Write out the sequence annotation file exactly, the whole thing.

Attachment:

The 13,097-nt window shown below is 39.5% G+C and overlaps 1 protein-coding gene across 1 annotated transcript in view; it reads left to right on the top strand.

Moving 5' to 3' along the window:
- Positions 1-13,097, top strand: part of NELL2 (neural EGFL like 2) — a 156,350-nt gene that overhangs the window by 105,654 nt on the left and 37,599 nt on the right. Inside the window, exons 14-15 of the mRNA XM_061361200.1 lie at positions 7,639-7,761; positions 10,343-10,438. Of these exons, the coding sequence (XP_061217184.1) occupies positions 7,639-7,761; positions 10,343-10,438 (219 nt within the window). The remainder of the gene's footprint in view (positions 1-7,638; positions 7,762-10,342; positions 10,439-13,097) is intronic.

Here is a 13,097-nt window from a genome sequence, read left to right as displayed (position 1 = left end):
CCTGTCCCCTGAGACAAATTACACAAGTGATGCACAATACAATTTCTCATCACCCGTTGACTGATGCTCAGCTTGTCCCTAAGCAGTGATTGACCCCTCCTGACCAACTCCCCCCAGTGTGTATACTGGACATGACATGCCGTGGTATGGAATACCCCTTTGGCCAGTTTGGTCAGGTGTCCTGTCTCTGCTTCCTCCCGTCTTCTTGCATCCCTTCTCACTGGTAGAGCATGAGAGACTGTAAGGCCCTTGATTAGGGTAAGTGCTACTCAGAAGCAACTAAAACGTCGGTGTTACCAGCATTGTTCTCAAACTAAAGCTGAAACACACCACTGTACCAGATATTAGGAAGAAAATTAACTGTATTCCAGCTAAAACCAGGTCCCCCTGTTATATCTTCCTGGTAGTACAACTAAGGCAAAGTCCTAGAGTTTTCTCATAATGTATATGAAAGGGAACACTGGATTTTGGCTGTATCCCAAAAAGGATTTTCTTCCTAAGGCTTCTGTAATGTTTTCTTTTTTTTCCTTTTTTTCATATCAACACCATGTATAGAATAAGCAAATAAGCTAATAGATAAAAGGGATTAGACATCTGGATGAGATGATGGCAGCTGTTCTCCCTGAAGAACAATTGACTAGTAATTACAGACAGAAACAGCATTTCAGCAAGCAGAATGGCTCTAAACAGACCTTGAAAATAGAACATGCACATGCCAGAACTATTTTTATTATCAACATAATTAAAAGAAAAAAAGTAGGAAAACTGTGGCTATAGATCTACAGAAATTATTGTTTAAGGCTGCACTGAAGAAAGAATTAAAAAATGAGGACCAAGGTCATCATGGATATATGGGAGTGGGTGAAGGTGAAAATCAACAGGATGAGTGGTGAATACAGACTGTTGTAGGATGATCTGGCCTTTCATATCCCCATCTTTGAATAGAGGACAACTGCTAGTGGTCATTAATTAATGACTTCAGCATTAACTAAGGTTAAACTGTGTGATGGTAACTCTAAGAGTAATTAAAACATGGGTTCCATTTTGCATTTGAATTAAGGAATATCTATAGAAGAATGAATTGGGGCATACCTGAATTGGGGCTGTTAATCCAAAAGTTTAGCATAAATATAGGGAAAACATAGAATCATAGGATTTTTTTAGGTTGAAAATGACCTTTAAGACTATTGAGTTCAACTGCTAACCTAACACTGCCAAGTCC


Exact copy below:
The 13,097-nt window shown below is 39.5% G+C and overlaps 1 protein-coding gene across 1 annotated transcript in view; it reads left to right on the top strand.

Moving 5' to 3' along the window:
- Positions 1-13,097, top strand: part of NELL2 (neural EGFL like 2) — a 156,350-nt gene that overhangs the window by 105,654 nt on the left and 37,599 nt on the right. Inside the window, exons 14-15 of the mRNA XM_061361200.1 lie at positions 7,639-7,761; positions 10,343-10,438. Of these exons, the coding sequence (XP_061217184.1) occupies positions 7,639-7,761; positions 10,343-10,438 (219 nt within the window). The remainder of the gene's footprint in view (positions 1-7,638; positions 7,762-10,342; positions 10,439-13,097) is intronic.

Here is a 13,097-nt window from a genome sequence, read left to right as displayed (position 1 = left end):
CCTGTCCCCTGAGACAAATTACACAAGTGATGCACAATACAATTTCTCATCACCCGTTGACTGATGCTCAGCTTGTCCCTAAGCAGTGATTGACCCCTCCTGACCAACTCCCCCCAGTGTGTATACTGGACATGACATGCCGTGGTATGGAATACCCCTTTGGCCAGTTTGGTCAGGTGTCCTGTCTCTGCTTCCTCCCGTCTTCTTGCATCCCTTCTCACTGGTAGAGCATGAGAGACTGTAAGGCCCTTGATTAGGGTAAGTGCTACTCAGAAGCAACTAAAACGTCGGTGTTACCAGCATTGTTCTCAAACTAAAGCTGAAACACACCACTGTACCAGATATTAGGAAGAAAATTAACTGTATTCCAGCTAAAACCAGGTCCCCCTGTTATATCTTCCTGGTAGTACAACTAAGGCAAAGTCCTAGAGTTTTCTCATAATGTATATGAAAGGGAACACTGGATTTTGGCTGTATCCCAAAAAGGATTTTCTTCCTAAGGCTTCTGTAATGTTTTCTTTTTTTTCCTTTTTTTCATATCAACACCATGTATAGAATAAGCAAATAAGCTAATAGATAAAAGGGATTAGACATCTGGATGAGATGATGGCAGCTGTTCTCCCTGAAGAACAATTGACTAGTAATTACAGACAGAAACAGCATTTCAGCAAGCAGAATGGCTCTAAACAGACCTTGAAAATAGAACATGCACATGCCAGAACTATTTTTATTATCAACATAATTAAAAGAAAAAAAGTAGGAAAACTGTGGCTATAGATCTACAGAAATTATTGTTTAAGGCTGCACTGAAGAAAGAATTAAAAAATGAGGACCAAGGTCATCATGGATATATGGGAGTGGGTGAAGGTGAAAATCAACAGGATGAGTGGTGAATACAGACTGTTGTAGGATGATCTGGCCTTTCATATCCCCATCTTTGAATAGAGGACAACTGCTAGTGGTCATTAATTAATGACTTCAGCATTAACTAAGGTTAAACTGTGTGATGGTAACTCTAAGAGTAATTAAAACATGGGTTCCATTTTGCATTTGAATTAAGGAATATCTATAGAAGAATGAATTGGGGCATACCTGAATTGGGGCTGTTAATCCAAAAGTTTAGCATAAATATAGGGAAAACATAGAATCATAGGATTTTTTTAGGTTGAAAATGACCTTTAAGACTATTGAGTTCAACTGCTAACCTAACACTGCCAAGTCC